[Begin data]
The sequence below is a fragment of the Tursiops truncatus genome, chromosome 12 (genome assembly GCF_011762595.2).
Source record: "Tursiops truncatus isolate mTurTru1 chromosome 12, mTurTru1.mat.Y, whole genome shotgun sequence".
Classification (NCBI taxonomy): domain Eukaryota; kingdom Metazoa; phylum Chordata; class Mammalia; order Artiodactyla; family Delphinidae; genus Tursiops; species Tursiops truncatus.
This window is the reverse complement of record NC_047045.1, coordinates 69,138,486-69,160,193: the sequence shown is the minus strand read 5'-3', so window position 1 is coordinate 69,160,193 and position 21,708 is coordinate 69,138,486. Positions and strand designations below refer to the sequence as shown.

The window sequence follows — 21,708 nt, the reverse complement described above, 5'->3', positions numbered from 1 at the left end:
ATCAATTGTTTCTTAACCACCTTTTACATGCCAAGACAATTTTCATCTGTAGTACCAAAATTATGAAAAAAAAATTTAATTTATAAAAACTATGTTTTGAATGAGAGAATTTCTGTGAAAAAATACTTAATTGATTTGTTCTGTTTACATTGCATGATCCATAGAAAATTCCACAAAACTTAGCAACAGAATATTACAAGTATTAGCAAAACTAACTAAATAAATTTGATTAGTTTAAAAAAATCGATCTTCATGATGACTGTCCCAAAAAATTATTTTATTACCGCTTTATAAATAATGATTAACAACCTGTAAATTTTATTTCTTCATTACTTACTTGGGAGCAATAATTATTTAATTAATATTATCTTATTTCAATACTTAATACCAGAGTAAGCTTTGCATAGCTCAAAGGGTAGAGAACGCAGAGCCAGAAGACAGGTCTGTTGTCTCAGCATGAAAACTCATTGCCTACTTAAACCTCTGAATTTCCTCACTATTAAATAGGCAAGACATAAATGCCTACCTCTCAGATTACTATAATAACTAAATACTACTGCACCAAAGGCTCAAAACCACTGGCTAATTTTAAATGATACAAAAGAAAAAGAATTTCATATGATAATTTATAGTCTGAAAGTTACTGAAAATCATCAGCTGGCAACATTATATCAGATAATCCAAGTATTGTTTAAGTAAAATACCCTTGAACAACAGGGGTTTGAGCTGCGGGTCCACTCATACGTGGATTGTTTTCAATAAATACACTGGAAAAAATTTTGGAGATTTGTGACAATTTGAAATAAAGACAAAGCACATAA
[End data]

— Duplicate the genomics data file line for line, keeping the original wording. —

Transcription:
The sequence below is a fragment of the Tursiops truncatus genome, chromosome 12 (genome assembly GCF_011762595.2).
Source record: "Tursiops truncatus isolate mTurTru1 chromosome 12, mTurTru1.mat.Y, whole genome shotgun sequence".
Classification (NCBI taxonomy): domain Eukaryota; kingdom Metazoa; phylum Chordata; class Mammalia; order Artiodactyla; family Delphinidae; genus Tursiops; species Tursiops truncatus.
This window is the reverse complement of record NC_047045.1, coordinates 69,138,486-69,160,193: the sequence shown is the minus strand read 5'-3', so window position 1 is coordinate 69,160,193 and position 21,708 is coordinate 69,138,486. Positions and strand designations below refer to the sequence as shown.

The window sequence follows — 21,708 nt, the reverse complement described above, 5'->3', positions numbered from 1 at the left end:
ATCAATTGTTTCTTAACCACCTTTTACATGCCAAGACAATTTTCATCTGTAGTACCAAAATTATGAAAAAAAAATTTAATTTATAAAAACTATGTTTTGAATGAGAGAATTTCTGTGAAAAAATACTTAATTGATTTGTTCTGTTTACATTGCATGATCCATAGAAAATTCCACAAAACTTAGCAACAGAATATTACAAGTATTAGCAAAACTAACTAAATAAATTTGATTAGTTTAAAAAAATCGATCTTCATGATGACTGTCCCAAAAAATTATTTTATTACCGCTTTATAAATAATGATTAACAACCTGTAAATTTTATTTCTTCATTACTTACTTGGGAGCAATAATTATTTAATTAATATTATCTTATTTCAATACTTAATACCAGAGTAAGCTTTGCATAGCTCAAAGGGTAGAGAACGCAGAGCCAGAAGACAGGTCTGTTGTCTCAGCATGAAAACTCATTGCCTACTTAAACCTCTGAATTTCCTCACTATTAAATAGGCAAGACATAAATGCCTACCTCTCAGATTACTATAATAACTAAATACTACTGCACCAAAGGCTCAAAACCACTGGCTAATTTTAAATGATACAAAAGAAAAAGAATTTCATATGATAATTTATAGTCTGAAAGTTACTGAAAATCATCAGCTGGCAACATTATATCAGATAATCCAAGTATTGTTTAAGTAAAATACCCTTGAACAACAGGGGTTTGAGCTGCGGGTCCACTCATACGTGGATTGTTTTCAATAAATACACTGGAAAAAATTTTGGAGATTTGTGACAATTTGAAATAAAGACAAAGCACATAA